To answer these questions, a simple principle must first be enunciated: that legal cases are won or lost on the basis of legal arguments. Political antics and (empty) threats of mass-movement cannot substitute the absence (or deficiency) of a legal argument during trial. Getting votes cannot be used as a defence for committing a crime. Politics does not lend immunity to law. Nawaz Sharif and his family, from the very first day that a petition was filed against them in them before the honorable Supreme Court, have attempted to defend a ‘legal’ case through ‘political’ strategy. It was a mistake before the honorable Supreme Court. And it proved to be a mistake before the learned Accountability Court.

From the legal perspective, Nawaz Sharif and family has a right to file an appeal against the judgment of the learned Accountability Court. Under section 32 of the NAB Ordinance, such an appeal can be filed to the concerned High Court “within ten days”. And after that, the said High Court can hear the matter in detail, reviewing all evidence and judicial dicta, as necessary.

However, in the meantime, there seems to be virtually no plausible way to escape arrest proceedings. There are only two possible ways to avoid incarceration: 1) getting a bail, and 2) getting the sentence ‘suspended’. The jurisprudence concerning granting of bail is already settled – for a bail to be granted, the convict has to first surrender him/herself before the concerned law enforcement agencies and the Court, before such an application can even be entertained. There is no judicial precedent where a NAB convict (without first surrendering to the court) has been granted bail post-conviction. Similar jurisprudence exists in terms of ‘suspension’ of the sentence. The convict must be present before the Court (in this case, under arrest) before an application for suspension of sentence can be entertained. In either cases, the arrest of former premier seems unavoidable.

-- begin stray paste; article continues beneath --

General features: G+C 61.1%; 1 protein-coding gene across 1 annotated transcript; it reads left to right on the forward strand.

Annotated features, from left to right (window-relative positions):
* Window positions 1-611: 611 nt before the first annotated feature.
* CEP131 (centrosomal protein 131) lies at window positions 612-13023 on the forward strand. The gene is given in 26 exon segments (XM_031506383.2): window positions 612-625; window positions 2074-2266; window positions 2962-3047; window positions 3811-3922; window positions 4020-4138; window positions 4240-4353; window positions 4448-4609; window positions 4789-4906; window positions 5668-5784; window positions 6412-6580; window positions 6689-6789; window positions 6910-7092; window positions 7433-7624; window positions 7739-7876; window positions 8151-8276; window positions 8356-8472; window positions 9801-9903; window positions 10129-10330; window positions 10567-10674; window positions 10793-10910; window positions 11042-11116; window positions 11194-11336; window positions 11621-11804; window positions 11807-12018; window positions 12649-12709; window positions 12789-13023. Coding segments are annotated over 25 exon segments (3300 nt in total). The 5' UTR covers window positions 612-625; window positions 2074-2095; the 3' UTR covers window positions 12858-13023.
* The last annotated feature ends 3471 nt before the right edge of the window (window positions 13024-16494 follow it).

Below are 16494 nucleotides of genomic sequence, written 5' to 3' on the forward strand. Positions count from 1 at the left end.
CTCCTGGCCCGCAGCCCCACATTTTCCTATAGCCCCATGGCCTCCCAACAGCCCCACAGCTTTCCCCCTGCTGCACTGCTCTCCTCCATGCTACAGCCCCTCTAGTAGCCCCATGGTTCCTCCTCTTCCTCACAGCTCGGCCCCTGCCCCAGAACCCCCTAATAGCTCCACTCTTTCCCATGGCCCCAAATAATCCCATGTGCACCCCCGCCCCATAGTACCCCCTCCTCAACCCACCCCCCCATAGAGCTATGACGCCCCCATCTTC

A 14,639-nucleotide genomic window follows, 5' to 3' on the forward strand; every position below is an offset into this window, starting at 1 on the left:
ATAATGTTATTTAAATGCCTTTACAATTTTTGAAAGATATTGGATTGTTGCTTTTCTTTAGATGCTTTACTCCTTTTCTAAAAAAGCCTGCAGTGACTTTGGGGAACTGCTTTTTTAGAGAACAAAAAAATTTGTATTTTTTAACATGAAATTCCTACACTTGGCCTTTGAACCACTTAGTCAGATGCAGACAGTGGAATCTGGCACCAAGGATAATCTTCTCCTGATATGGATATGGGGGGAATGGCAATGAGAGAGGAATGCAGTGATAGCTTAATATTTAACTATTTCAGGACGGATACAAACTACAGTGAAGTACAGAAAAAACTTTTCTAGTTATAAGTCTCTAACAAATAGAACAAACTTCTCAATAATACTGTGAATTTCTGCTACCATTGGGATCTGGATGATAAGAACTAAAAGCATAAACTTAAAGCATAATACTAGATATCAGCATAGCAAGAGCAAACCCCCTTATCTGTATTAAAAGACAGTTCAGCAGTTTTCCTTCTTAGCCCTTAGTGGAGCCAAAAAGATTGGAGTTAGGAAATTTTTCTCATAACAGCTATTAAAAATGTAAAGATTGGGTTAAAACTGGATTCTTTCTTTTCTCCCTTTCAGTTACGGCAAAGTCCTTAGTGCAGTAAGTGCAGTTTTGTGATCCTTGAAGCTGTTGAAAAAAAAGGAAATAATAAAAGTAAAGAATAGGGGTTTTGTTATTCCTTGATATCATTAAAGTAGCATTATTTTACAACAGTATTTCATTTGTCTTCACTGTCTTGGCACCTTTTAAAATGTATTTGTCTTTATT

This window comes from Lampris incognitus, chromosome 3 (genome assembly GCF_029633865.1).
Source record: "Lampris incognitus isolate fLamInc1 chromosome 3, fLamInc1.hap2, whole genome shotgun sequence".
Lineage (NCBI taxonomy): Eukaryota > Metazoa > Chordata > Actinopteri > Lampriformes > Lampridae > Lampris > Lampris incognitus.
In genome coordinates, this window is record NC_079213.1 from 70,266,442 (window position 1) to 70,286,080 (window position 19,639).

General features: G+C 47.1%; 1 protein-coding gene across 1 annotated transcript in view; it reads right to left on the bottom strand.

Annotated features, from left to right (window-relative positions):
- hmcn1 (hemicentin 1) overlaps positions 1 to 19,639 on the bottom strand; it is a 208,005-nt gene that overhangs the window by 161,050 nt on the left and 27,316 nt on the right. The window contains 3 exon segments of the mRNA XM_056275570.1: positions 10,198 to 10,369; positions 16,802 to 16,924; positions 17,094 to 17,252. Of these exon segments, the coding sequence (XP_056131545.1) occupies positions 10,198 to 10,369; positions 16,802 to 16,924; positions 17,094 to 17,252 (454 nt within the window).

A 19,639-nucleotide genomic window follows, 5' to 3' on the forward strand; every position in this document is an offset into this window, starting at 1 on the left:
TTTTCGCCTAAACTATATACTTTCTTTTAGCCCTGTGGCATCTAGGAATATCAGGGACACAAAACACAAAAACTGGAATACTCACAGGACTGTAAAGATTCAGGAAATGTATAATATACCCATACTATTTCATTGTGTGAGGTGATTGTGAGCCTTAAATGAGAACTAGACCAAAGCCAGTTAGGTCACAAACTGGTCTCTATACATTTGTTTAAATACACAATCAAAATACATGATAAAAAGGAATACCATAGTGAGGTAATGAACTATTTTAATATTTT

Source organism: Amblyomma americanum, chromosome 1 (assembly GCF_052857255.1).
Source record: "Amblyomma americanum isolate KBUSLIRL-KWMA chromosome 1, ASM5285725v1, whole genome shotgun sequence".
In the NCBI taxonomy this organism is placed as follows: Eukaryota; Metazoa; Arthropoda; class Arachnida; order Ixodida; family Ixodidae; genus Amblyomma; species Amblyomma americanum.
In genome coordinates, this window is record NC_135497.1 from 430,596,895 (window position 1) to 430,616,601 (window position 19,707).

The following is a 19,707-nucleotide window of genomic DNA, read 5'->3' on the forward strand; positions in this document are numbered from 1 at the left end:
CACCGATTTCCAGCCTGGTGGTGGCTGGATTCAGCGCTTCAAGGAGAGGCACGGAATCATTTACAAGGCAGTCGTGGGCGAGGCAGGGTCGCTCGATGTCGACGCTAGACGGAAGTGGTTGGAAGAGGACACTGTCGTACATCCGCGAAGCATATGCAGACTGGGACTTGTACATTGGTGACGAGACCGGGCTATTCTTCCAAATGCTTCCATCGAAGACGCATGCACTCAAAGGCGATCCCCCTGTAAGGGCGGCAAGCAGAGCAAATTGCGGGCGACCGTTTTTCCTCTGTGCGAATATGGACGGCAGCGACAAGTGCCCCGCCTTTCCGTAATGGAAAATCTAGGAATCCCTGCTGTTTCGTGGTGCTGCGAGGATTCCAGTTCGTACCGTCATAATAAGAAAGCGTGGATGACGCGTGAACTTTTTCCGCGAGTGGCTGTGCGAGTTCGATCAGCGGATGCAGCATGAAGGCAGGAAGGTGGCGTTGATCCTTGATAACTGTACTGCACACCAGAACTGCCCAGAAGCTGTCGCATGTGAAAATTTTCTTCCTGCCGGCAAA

It is also worth clarifying the point that ‘suspension of sentence’, in case granted, will not wash away the conviction itself. In other words, even if the ‘sentence’ is suspended during appeal (and Nawaz Sharif avoids being arrested), his (and his family’s) conviction will stay in place, thereby disqualifying them from contesting election or seeking public office. The learned Federal Law Minister, in recent interviews to the media, had suggested that suspension of ‘sentence’, if granted, will also mean that Maryam Nawaz and Captain (R) Safdar can contest the upcoming elections. However, there is a plethora of judicial dictas (by the honorable Supreme Court of Pakistan) which are contrary to this contention. A suspension of ‘sentence’, even if granted, will continue to attract the disqualification which has resulted from the ‘conviction’ itself. The only way for the conviction to not be operative if the entire judgment of the learned Accountability Court is either suspended, or (eventually) set aside.

These are difficult times in Pakistani politics. If for no other reason, then simply because an entire era of corrupt political culture (encapsulated in the likes of Nawaz Sharif and Asif Zardari, etc.) is coming to a close. This is not a battle for ‘vote ko izzat do’. This is fight to protect personal wealth and fiefdoms, which have grown more powerful than the State itself. During this time – keeping politics aside – the sane-minded individuals in Pakistan need to articulate the truth for what it is: that Nawaz Sharif has been convicted in a corruption case, through due process of law. And others (who for the time being are sitting in their ill-conceived impunity) are soon to follow. Only in this way can Pakistan hope to fulfill the promise of its creation.

 

The writer is a lawyer based in Lahore. He has a Masters in Constitutional Law from Harvard Law School.

saad@post.harvard.edu

@Ch_SaadRasool